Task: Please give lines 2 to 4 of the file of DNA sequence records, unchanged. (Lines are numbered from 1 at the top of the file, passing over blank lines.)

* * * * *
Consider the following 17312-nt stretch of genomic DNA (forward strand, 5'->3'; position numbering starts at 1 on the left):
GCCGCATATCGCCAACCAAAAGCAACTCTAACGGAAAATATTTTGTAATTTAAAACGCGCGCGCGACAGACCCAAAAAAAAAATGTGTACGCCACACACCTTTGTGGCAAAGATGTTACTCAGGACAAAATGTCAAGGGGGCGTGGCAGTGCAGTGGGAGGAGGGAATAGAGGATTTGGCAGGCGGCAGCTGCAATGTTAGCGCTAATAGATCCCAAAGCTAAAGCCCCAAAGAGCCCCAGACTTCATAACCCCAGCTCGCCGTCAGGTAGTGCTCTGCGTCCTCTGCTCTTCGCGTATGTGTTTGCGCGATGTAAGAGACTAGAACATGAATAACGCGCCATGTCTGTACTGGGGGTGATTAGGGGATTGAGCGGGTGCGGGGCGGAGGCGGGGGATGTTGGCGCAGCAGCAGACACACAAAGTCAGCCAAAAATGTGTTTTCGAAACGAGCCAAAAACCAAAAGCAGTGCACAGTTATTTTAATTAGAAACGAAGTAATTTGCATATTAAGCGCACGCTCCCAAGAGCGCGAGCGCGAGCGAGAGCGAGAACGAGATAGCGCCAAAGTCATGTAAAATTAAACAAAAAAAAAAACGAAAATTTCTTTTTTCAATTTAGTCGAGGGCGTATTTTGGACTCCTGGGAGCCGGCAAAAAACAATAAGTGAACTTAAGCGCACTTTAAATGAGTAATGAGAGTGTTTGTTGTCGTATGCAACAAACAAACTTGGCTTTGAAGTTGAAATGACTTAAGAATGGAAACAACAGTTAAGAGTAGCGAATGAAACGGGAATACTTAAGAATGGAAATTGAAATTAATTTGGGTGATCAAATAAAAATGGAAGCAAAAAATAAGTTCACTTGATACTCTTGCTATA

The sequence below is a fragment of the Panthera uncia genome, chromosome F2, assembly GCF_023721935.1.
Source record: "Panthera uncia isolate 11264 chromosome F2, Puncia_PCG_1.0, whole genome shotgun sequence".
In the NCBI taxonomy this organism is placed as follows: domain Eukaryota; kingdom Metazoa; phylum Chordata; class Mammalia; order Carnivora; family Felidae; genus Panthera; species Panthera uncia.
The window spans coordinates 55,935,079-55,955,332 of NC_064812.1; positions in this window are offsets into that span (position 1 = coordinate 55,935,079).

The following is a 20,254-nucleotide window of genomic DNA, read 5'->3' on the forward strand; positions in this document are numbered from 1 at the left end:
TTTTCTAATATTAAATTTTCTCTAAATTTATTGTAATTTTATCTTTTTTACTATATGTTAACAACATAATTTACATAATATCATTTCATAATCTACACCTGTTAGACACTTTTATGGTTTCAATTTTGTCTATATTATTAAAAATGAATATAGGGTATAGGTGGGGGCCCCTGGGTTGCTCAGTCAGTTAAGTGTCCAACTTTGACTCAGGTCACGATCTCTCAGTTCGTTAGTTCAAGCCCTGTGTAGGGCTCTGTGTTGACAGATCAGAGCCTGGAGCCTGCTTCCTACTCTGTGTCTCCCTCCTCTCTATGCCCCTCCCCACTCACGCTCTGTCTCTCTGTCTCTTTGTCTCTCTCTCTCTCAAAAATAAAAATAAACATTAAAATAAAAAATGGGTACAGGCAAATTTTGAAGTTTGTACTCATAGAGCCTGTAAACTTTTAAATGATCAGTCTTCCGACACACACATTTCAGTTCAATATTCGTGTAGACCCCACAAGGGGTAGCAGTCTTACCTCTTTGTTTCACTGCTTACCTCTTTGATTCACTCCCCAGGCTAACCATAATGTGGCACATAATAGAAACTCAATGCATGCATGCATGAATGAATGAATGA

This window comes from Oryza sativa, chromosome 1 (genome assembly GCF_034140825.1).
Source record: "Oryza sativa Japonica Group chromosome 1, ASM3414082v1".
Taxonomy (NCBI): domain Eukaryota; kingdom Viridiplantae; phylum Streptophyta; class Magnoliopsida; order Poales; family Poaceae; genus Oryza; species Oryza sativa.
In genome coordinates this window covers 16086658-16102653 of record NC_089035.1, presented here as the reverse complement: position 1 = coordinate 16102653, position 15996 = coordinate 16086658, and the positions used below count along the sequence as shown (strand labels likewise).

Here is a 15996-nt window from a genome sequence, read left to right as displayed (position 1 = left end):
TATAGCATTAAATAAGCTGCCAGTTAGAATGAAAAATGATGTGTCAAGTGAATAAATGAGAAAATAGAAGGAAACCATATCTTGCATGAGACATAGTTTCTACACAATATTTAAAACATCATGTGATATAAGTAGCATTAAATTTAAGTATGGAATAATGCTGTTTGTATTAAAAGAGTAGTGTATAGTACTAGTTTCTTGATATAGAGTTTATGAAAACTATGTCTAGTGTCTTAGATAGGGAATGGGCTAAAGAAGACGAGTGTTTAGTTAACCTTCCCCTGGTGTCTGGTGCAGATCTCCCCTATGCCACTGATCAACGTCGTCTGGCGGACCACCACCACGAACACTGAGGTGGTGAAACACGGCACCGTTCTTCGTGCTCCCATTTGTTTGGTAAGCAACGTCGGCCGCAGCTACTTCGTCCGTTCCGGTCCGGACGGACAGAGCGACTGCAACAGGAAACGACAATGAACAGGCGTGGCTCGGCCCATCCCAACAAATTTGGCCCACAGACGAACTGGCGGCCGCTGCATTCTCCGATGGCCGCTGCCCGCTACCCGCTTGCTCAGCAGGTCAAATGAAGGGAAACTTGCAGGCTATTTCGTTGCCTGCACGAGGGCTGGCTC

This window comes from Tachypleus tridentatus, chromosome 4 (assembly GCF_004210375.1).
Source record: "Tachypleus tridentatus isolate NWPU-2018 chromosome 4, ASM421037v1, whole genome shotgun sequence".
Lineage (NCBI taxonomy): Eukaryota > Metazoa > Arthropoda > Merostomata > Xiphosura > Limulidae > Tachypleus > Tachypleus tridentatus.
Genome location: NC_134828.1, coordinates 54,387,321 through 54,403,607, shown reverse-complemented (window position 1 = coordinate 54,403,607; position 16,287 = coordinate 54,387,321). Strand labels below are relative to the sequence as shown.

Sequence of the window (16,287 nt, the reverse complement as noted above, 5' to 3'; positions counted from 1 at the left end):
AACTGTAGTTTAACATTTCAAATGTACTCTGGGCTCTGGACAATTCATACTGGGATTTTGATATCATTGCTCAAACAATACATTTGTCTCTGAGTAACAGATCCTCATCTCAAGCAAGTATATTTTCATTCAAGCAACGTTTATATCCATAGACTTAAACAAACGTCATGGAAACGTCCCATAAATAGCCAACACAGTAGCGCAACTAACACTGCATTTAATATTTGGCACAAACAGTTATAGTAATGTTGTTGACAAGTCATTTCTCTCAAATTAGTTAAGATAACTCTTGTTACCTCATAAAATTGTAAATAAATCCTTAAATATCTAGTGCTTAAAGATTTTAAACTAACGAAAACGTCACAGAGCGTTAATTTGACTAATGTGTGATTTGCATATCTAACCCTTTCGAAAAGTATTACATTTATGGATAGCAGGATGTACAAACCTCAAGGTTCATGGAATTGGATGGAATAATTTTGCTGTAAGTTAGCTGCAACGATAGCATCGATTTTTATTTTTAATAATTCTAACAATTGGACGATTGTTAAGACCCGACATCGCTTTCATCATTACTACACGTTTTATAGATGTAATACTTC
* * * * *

GCCGCATATCGCCAACCAAAAGCAACTCTAACGGAAAATATTTTGTAATTTAAAACGCGCGCGCGACAGACCCAAAAAAAAAATGTGTACGCCACACACCTTTGTGGCAAAGATGTTACTCAGGACAAAATGTCAAGGGGGCGTGGCAGTGCAGTGGGAGGAGGGAATAGAGGATTTGGCAGGCGGCAGCTGCAATGTTAGCGCTAATAGATCCCAAAGCTAAAGCCCCAAAGAGCCCCAGACTTCATAACCCCAGCTCGCCGTCAGGTAGTGCTCTGCGTCCTCTGCTCTTCGCGTATGTGTTTGCGCGATGTAAGAGACTAGAACATGAATAACGCGCCATGTCTGTACTGGGGGTGATTAGGGGATTGAGCGGGTGCGGGGCGGAGGCGGGGGATGTTGGCGCAGCAGCAGACACACAAAGTCAGCCAAAAATGTGTTTTCGAAACGAGCCAAAAACCAAAAGCAGTGCACAGTTATTTTAATTAGAAACGAAGTAATTTGCATATTAAGCGCACGCTCCCAAGAGCGCGAGCGCGAGCGAGAGCGAGAACGAGATAGCGCCAAAGTCATGTAAAATTAAACAAAAAAAAAAACGAAAATTTCTTTTTTCAATTTAGTCGAGGGCGTATTTTGGACTCCTGGGAGCCGGCAAAAAACAATAAGTGAACTTAAGCGCACTTTAAATGAGTAATGAGAGTGTTTGTTGTCGTATGCAACAAACAAACTTGGCTTTGAAGTTGAAATGACTTAAGAATGGAAACAACAGTTAAGAGTAGCGAATGAAACGGGAATACTTAAGAATGGAAATTGAAATTAATTTGGGTGATCAAATAAAAATGGAAGCAAAAAATAAGTTCACTTGATACTCTTGCTATA

The sequence below is a fragment of the Panthera uncia genome, chromosome F2, assembly GCF_023721935.1.
Source record: "Panthera uncia isolate 11264 chromosome F2, Puncia_PCG_1.0, whole genome shotgun sequence".